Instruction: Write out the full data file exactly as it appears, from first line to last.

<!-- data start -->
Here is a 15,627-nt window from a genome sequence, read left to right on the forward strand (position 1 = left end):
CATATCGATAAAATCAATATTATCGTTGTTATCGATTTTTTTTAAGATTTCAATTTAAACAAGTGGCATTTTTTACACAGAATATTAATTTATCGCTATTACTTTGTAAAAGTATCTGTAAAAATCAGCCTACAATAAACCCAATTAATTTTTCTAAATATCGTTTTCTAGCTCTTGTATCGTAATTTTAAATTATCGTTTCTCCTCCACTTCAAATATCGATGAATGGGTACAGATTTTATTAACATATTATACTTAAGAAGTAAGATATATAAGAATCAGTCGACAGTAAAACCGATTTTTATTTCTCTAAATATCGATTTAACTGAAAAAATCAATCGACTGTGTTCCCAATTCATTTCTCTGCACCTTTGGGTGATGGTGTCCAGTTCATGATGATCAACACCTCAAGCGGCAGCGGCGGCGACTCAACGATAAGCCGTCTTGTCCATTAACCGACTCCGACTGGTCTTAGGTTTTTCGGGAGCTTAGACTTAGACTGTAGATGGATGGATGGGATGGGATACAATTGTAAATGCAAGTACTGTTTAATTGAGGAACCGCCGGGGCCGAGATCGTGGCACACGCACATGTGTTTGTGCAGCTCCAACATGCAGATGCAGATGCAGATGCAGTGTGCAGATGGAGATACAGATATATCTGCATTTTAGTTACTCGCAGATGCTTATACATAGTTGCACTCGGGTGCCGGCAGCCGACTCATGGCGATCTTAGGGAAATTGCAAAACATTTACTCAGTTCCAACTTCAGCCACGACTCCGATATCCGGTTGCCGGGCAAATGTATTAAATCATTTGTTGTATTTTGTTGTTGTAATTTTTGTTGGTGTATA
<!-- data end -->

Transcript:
Here is a 15,627-nt window from a genome sequence, read left to right on the forward strand (position 1 = left end):
CATATCGATAAAATCAATATTATCGTTGTTATCGATTTTTTTTAAGATTTCAATTTAAACAAGTGGCATTTTTTACACAGAATATTAATTTATCGCTATTACTTTGTAAAAGTATCTGTAAAAATCAGCCTACAATAAACCCAATTAATTTTTCTAAATATCGTTTTCTAGCTCTTGTATCGTAATTTTAAATTATCGTTTCTCCTCCACTTCAAATATCGATGAATGGGTACAGATTTTATTAACATATTATACTTAAGAAGTAAGATATATAAGAATCAGTCGACAGTAAAACCGATTTTTATTTCTCTAAATATCGATTTAACTGAAAAAATCAATCGACTGTGTTCCCAATTCATTTCTCTGCACCTTTGGGTGATGGTGTCCAGTTCATGATGATCAACACCTCAAGCGGCAGCGGCGGCGACTCAACGATAAGCCGTCTTGTCCATTAACCGACTCCGACTGGTCTTAGGTTTTTCGGGAGCTTAGACTTAGACTGTAGATGGATGGATGGGATGGGATACAATTGTAAATGCAAGTACTGTTTAATTGAGGAACCGCCGGGGCCGAGATCGTGGCACACGCACATGTGTTTGTGCAGCTCCAACATGCAGATGCAGATGCAGATGCAGTGTGCAGATGGAGATACAGATATATCTGCATTTTAGTTACTCGCAGATGCTTATACATAGTTGCACTCGGGTGCCGGCAGCCGACTCATGGCGATCTTAGGGAAATTGCAAAACATTTACTCAGTTCCAACTTCAGCCACGACTCCGATATCCGGTTGCCGGGCAAATGTATTAAATCATTTGTTGTATTTTGTTGTTGTAATTTTTGTTGGTGTATA